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Ancient Philosophy


Review Essays of Academic, Professional & Technical Books in the Humanities & Sciences



Archytas of Tarentum: Pythagorean, Philosopher and Mathematician King by Carl Huffman (Cambridge University Press) (Also available in Digitial Edition) Archytas of Tarentum is one of the three most important philosophers in the Pythagorean tradition, a prominent mathematician, who gave the first solution to the famous problem of doubling the cube, an important music theorist, and the leader of a powerful Greek city-state. He is famous for sending a trireme to rescue Plato from the clutches of the tyrant of Syracuse, Dionysius II, in 361 BC. This is the first extensive study of Archytas' work in any language. It contains original texts, English translations and a full commentary for all the fragments of his writings and for all testimonia concerning his life and work. In addition there are introductory essays on Archytas' life and writings, his philosophy, and the question of authenticity. Carl A. Huffman presents a new interpretation of Archytas' significance both for the Pythagorean tradition and also for fourth-century Greek thought, including the philosophies of Plato and Aristotle.

Excerpt: The last book devoted to Archytas was published over 160 years ago (Gruppe 1840). Even that work was not really a study of Archytas' thought but rather an unsuccessful attempt to argue that no authentic fragments of Archytas had survived from antiquity. It is not an exaggeration to say, then, that there has never been a book-length study of Archytas of Taren­turn. There have not even been many shorter treatments. Erich Frank gave Archytas a fairly prominent role in his reconstruction of early Pythagore­anism (1923), but that reconstruction was eccentric and has been largely rejected by scholars. Essentially the only commentary has been that in Ital­ian by Maria Timpanaro Cardini, as part of a three-volume commentary on all the Pythagoreans (1958-64). In recent years there have been a few important articles and sections of larger works dealing with isolated aspects of Archytas' work, notably his harmonic theory (e.g. Barker 1989, 1994; Bowen 1982; Cambiano 1998 and Lloyd 199o), but to say that Archytas has been neglected would be an understatement. Nonetheless, Archytas is one of the three most important figures in ancient Pythagoreanism (along with Pythagoras himself and Philolaus); we cannot hope to understand ancient Pythagoreanism without understanding Archytas. He was also an impor­tant philosopher, mathematician and political leader in his own right. Most scholarship on Greek philosophy during the first half of the fourth century has been devoted to Plato and the Academy. Archytas is a crucial figure for any attempt to understand Greek philosophy and mathematics outside of the Academy during this period and thus for understanding the broader environment in which both Plato and Aristotle developed as philosophers. It is astounding that Archytas, who represents the developed Pythagore­anism that "makes a direct and personal impact on Plato himself" (Guthrie 1962: 333) and whom Gregory Vlastos has called a "master metaphysician" and "a new model philosopher for Plato" (1991: 129), has never been the subject of a complete study.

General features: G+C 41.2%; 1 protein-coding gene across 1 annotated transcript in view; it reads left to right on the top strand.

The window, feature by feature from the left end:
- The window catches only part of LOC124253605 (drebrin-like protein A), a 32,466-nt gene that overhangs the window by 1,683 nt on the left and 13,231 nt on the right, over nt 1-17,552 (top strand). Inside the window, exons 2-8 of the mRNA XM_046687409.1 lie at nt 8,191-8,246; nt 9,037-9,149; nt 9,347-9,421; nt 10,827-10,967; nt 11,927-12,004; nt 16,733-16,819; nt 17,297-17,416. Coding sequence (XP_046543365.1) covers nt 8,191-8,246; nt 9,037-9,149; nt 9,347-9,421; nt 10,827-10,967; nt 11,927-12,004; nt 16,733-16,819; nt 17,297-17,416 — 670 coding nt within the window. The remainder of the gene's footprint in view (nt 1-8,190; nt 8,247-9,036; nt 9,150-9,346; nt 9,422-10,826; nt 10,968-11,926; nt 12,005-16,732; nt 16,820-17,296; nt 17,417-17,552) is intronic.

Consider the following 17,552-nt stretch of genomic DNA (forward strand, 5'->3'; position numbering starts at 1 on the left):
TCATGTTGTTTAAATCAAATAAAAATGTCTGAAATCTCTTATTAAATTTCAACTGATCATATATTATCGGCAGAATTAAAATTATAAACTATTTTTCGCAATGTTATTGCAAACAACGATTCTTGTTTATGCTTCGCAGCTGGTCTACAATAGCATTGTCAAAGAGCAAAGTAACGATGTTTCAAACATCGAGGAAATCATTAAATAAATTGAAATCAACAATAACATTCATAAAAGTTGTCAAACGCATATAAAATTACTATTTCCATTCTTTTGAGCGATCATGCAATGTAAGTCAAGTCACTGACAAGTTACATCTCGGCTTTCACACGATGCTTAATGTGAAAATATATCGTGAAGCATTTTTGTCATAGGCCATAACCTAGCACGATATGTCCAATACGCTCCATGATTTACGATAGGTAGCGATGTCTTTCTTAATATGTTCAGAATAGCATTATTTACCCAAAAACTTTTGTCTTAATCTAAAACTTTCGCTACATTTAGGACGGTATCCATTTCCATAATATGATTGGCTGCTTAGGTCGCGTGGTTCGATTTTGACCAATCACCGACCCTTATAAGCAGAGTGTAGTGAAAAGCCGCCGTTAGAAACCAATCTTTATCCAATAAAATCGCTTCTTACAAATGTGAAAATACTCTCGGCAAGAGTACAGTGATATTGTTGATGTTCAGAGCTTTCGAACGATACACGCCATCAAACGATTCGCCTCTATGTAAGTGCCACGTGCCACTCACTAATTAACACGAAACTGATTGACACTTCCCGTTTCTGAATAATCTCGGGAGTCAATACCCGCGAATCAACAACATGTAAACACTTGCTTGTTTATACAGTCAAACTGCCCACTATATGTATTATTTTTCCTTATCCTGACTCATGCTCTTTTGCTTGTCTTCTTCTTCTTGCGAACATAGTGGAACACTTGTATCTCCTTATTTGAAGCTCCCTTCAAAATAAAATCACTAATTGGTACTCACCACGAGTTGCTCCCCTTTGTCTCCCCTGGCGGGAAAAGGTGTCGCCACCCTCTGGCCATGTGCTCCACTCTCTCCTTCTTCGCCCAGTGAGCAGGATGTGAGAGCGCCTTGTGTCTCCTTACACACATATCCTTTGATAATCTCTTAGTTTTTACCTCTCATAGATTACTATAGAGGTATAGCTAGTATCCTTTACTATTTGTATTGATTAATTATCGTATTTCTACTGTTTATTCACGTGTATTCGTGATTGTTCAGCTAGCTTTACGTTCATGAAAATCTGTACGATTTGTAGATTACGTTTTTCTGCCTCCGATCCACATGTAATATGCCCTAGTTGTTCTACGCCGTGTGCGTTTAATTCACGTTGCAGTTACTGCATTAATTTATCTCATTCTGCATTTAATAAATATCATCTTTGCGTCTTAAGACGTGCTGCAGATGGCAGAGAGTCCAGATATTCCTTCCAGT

My first goal is to provide as complete and as reliable a collection of the fragments and testimonia of Archytas as possible. Since this evidence is full of difficulties and much of it little studied, my second goal has been to provide a detailed commentary that addresses the major philosophical and philological issues. Finally, since the evidence is disparate and often technical, scholars have found it difficult to attain an overview of Archytas' achievement. I have tried to fill this lacuna with the introductory essays on Archytas' life and philosophy. The detailed arguments in support of the points made in the overview of Archytas' philosophy are found in the commentaries on the individual fragments and testimonia. One of the reasons that Archytas has been neglected is the technical nature of some of the evidence. I write primarily as a historian of ancient philosophy and a philologist. I have tried to make Archytas' technical work in mathematics and harmonic theory clear to other students of ancient philosophy and philology, but I am not a professional mathematician. Certainly I have no illusions of having produced that mythical beast, "the definitive edition"; my hope is that this edition will provide a reliable basis on which study of Archytas can build and that my interpretation of Archytas' philosophy will stimulate further work.